‘This is cool, everyone’s excited to see him and obviously he’s got security but I think this is one of the only countries in the world where you can get so close to a prime minister,’ he said.

But it wasn’t all smiles and selfies for the prime minister.

Mudgee-born Tiana, 30, told AAP despite the seemingly warm reception, she didn’t think the visit would change the public’s opinion on the past three years with him in the top job.

Mr Morrison shakes hands with parishioners at the Syndal Baptist Church in Glen Waverley in Melbourne on Friday

‘He still has a lot of issues, people in rural Australia would be aware of his positions on climate change and I doubt showing his face is changing their opinions,’ she said.

Anthony Albanese has also had a tough first week of his campaign, particularly on Monday where he couldn’t state basic economic figures such as the cash rate and the unemployment rate. 

Mr Morrison jumped on the blunder accusing Mr Albanese of having ‘no idea’ about Australia’s post-Covid economic recovery. 

Brutal week of election campaign

Opposition leader Anthony Albanese and prime minister Scott Morrison have come out the end of a brutal first week of election campaigning. 

Below is a short list of some of the blunders and mishaps to happen to both political leaders.

Anthony Albanese

  • Unemployment rate blunder 

Mr Albanese admitted he ‘fup’ after getting the unemployment rate wrong in a cringeworthy blunder on national TV on Monday.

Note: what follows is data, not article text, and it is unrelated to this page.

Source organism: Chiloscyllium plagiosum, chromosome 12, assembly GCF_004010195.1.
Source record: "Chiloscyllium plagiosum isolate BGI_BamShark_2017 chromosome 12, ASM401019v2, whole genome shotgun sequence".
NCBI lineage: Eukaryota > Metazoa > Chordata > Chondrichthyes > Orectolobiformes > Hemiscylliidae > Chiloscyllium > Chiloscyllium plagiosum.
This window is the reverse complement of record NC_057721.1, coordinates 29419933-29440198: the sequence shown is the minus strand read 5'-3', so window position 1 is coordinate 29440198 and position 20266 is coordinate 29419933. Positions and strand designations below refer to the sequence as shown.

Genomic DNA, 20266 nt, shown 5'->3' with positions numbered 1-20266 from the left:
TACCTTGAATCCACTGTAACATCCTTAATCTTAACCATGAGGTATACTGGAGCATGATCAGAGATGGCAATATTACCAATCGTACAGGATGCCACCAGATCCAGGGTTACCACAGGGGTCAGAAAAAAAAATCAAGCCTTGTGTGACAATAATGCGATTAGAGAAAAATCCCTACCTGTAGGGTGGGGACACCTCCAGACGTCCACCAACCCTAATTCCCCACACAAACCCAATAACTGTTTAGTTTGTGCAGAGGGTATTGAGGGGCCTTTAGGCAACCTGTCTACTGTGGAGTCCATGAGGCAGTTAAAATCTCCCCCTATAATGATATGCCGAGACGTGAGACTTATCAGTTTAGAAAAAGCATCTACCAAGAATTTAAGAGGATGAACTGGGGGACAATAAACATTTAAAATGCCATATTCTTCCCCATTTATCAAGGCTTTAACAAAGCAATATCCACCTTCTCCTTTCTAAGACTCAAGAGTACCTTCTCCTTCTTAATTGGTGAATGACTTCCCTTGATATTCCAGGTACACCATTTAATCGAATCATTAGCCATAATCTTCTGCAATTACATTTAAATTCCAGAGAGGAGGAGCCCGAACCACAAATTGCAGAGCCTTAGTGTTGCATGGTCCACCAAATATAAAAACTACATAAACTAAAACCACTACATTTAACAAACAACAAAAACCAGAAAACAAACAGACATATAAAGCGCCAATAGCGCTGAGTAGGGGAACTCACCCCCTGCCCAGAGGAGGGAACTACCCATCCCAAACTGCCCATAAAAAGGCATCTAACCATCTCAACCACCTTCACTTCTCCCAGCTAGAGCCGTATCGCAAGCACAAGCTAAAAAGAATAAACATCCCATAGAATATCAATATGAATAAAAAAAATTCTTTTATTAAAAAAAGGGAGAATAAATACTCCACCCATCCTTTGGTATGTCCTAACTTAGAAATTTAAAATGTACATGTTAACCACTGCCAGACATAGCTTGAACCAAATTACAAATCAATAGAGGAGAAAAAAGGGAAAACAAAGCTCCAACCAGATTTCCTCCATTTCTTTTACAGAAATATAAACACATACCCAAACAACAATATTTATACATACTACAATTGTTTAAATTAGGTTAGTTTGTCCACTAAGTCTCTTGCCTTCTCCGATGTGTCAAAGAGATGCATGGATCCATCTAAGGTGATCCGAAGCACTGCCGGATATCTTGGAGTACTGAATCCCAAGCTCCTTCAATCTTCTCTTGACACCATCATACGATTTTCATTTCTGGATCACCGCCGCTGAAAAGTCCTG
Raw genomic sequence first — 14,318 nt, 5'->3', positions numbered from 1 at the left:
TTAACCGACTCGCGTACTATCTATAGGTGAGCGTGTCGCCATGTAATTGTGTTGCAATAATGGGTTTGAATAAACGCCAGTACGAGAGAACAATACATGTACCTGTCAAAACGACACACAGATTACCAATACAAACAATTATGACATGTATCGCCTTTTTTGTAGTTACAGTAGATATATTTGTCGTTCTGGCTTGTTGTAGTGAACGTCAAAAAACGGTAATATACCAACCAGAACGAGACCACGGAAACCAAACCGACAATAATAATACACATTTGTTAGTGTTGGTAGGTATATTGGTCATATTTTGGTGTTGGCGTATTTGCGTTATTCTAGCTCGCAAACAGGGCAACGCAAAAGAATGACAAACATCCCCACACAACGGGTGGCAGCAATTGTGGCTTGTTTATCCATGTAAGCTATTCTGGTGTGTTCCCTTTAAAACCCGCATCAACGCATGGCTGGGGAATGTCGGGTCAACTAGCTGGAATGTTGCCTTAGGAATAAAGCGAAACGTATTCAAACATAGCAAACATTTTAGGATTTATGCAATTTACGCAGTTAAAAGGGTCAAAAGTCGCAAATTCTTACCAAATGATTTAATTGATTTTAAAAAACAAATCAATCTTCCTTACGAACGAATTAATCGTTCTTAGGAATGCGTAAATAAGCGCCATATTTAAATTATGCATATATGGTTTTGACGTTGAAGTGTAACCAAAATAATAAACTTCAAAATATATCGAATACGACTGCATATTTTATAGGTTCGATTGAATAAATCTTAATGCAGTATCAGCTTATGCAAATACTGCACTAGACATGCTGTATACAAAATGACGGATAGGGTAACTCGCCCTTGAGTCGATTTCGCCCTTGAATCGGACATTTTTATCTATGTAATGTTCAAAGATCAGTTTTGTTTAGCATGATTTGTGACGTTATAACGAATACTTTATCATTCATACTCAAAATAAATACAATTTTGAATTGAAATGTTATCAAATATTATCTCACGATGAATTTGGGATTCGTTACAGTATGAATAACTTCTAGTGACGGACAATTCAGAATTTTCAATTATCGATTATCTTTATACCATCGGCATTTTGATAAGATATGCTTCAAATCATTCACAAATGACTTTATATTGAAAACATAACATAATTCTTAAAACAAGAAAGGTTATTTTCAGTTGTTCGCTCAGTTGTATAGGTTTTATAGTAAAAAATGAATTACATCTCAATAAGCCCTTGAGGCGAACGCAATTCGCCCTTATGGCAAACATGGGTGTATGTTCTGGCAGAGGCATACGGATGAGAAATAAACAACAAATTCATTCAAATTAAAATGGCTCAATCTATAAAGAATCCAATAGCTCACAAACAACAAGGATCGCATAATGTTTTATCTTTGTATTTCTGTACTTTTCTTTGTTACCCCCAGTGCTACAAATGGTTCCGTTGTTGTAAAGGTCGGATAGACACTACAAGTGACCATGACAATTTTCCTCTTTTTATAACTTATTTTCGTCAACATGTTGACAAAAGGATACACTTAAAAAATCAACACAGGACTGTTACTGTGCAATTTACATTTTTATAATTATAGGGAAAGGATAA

In a train-wreck press conference in Launceston, the Labor leader could not state the cash rate and then wrongly guessed the jobless rate was 5.4 per cent when it’s actually 4 per cent.

When questioned by a reporter in a later campaign stop in Devonport, Mr Albanese admitted: ‘Earlier today I made a mistake, I’m human, but when I make a mistake, I will fess up to it and I will set about correcting that mistake.’ 

  • Human rights commissioner slip-up 

On Tuesday Mr Albanese was asked whether he had any concerns about the appointment of Human Rights Commissioner Lorraine Finlay and admitted he did not know who she was.  

The blunder came after A Global Alliance of National Human Rights Institutions (GANHRI) released a report raising concerns over appointments to the Australian Human Rights Commission.  

‘At the risk of creating a headline, I don’t know who Ms Finlay is,’ he said.

‘I will look at that.’ 

  • Press conference cut short

Mr Albanese walked away from a very brief press conference on Wednesday in what signalled a strategy shift after previously saying he would give every reporter a chance to ask a question. 

The Labor leader took only about 10 questions in Melbourne on Wednesday and then walked off, leaving journalists shouting ‘why aren’t you answering questions?’ 

On Monday Mr Albanese had told reporters everyone will get a question and said he won’t run away from pressers like Scott Morrison who usually only takes 10 or 12 questions. 

‘I’m not Scott Morrison, I don’t run away from press conferences. Do it in order. Everyone will get one,’ he said.